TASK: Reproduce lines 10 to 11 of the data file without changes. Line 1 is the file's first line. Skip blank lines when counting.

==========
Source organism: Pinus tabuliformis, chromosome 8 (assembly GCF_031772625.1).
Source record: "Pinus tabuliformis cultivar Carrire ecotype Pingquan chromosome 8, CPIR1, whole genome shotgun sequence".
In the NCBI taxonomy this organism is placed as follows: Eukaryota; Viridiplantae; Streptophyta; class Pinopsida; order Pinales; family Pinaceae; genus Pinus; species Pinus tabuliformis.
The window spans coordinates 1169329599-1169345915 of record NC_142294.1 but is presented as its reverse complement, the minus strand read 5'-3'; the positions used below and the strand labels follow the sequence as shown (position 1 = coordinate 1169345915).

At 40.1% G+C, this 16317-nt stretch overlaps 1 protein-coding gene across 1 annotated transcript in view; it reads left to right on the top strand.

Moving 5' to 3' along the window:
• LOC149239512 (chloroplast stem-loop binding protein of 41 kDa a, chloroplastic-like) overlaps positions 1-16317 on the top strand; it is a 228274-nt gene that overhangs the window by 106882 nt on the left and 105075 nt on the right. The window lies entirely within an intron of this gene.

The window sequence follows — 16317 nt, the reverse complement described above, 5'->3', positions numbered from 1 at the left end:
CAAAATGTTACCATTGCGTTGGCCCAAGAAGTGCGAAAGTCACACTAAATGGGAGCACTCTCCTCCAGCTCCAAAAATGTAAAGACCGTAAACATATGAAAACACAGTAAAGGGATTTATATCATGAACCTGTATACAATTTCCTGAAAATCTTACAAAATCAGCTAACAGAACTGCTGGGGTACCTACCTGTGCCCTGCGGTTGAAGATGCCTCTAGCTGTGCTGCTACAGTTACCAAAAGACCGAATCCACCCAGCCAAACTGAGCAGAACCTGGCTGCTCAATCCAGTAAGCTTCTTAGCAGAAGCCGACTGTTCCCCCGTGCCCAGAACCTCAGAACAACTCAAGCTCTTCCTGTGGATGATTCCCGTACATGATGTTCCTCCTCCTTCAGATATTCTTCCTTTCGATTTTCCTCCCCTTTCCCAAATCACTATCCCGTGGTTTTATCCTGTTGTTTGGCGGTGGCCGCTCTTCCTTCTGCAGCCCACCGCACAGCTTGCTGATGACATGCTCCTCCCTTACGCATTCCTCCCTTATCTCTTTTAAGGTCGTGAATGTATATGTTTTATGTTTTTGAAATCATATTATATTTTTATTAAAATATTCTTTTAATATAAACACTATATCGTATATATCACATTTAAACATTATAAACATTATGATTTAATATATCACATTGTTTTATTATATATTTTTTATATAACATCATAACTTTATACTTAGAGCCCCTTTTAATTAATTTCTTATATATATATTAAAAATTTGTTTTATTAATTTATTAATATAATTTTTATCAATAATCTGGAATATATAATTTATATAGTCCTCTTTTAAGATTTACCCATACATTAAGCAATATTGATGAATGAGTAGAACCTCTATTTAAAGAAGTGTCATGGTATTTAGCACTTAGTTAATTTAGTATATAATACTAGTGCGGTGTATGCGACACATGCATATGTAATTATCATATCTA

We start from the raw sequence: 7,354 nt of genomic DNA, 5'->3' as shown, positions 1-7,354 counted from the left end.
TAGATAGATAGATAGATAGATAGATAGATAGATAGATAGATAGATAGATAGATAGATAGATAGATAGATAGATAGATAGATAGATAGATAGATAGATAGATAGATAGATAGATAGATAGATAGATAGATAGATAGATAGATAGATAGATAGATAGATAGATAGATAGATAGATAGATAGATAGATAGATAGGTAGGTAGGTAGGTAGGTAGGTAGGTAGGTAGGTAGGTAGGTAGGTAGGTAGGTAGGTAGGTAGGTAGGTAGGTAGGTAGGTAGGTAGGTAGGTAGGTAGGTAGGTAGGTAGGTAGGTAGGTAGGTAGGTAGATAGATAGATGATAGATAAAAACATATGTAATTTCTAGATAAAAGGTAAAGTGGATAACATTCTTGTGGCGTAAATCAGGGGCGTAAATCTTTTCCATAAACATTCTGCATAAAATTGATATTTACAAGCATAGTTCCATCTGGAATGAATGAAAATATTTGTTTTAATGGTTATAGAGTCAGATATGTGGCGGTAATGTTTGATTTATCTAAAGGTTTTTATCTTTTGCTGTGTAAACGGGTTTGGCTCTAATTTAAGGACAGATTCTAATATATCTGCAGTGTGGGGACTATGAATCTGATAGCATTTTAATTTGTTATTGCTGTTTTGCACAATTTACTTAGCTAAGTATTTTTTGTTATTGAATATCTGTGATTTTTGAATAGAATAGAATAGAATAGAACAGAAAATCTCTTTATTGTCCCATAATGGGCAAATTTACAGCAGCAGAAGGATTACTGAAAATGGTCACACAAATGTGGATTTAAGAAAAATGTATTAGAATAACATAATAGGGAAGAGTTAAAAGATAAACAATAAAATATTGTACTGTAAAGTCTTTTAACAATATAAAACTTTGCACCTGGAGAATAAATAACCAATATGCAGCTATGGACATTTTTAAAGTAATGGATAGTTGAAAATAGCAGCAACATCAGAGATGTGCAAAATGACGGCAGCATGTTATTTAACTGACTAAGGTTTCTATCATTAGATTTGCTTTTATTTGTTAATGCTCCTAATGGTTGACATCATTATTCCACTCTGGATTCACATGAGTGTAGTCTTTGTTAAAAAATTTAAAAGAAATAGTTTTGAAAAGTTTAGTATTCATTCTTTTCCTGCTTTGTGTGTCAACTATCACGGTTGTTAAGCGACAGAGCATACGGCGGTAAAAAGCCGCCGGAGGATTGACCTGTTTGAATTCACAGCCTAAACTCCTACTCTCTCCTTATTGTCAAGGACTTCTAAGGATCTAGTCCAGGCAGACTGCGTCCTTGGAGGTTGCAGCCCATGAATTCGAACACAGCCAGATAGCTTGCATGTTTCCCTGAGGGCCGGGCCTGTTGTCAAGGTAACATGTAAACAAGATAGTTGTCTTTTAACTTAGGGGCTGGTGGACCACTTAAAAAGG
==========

We start from the raw sequence: 7,354 nt of genomic DNA, 5'->3' as shown, positions 1-7,354 counted from the left end.
TAGATAGATAGATAGATAGATAGATAGATAGATAGATAGATAGATAGATAGATAGATAGATAGATAGATAGATAGATAGATAGATAGATAGATAGATAGATAGATAGATAGATAGATAGATAGATAGATAGATAGATAGATAGATAGATAGATAGATAGATAGATAGATAGATAGATAGATAGATAGATAGGTAGGTAGGTAGGTAGGTAGGTAGGTAGGTAGGTAGGTAGGTAGGTAGGTAGGTAGGTAGGTAGGTAGGTAGGTAGGTAGGTAGGTAGGTAGGTAGGTAGGTAGGTAGGTAGGTAGGTAGGTAGGTAGGTAGATAGATAGATGATAGATAAAAACATATGTAATTTCTAGATAAAAGGTAAAGTGGATAACATTCTTGTGGCGTAAATCAGGGGCGTAAATCTTTTCCATAAACATTCTGCATAAAATTGATATTTACAAGCATAGTTCCATCTGGAATGAATGAAAATATTTGTTTTAATGGTTATAGAGTCAGATATGTGGCGGTAATGTTTGATTTATCTAAAGGTTTTTATCTTTTGCTGTGTAAACGGGTTTGGCTCTAATTTAAGGACAGATTCTAATATATCTGCAGTGTGGGGACTATGAATCTGATAGCATTTTAATTTGTTATTGCTGTTTTGCACAATTTACTTAGCTAAGTATTTTTTGTTATTGAATATCTGTGATTTTTGAATAGAATAGAATAGAATAGAACAGAAAATCTCTTTATTGTCCCATAATGGGCAAATTTACAGCAGCAGAAGGATTACTGAAAATGGTCACACAAATGTGGATTTAAGAAAAATGTATTAGAATAACATAATAGGGAAGAGTTAAAAGATAAACAATAAAATATTGTACTGTAAAGTCTTTTAACAATATAAAACTTTGCACCTGGAGAATAAATAACCAATATGCAGCTATGGACATTTTTAAAGTAATGGATAGTTGAAAATAGCAGCAACATCAGAGATGTGCAAAATGACGGCAGCATGTTATTTAACTGACTAAGGTTTCTATCATTAGATTTGCTTTTATTTGTTAATGCTCCTAATGGTTGACATCATTATTCCACTCTGGATTCACATGAGTGTAGTCTTTGTTAAAAAATTTAAAAGAAATAGTTTTGAAAAGTTTAGTATTCATTCTTTTCCTGCTTTGTGTGTCAACTATCACGGTTGTTAAGCGACAGAGCATACGGCGGTAAAAAGCCGCCGGAGGATTGACCTGTTTGAATTCACAGCCTAAACTCCTACTCTCTCCTTATTGTCAAGGACTTCTAAGGATCTAGTCCAGGCAGACTGCGTCCTTGGAGGTTGCAGCCCATGAATTCGAACACAGCCAGATAGCTTGCATGTTTCCCTGAGGGCCGGGCCTGTTGTCAAGGTAACATGTAAACAAGATAGTTGTCTTTTAACTTAGGGGCTGGTGGACCACTTAAAAAGG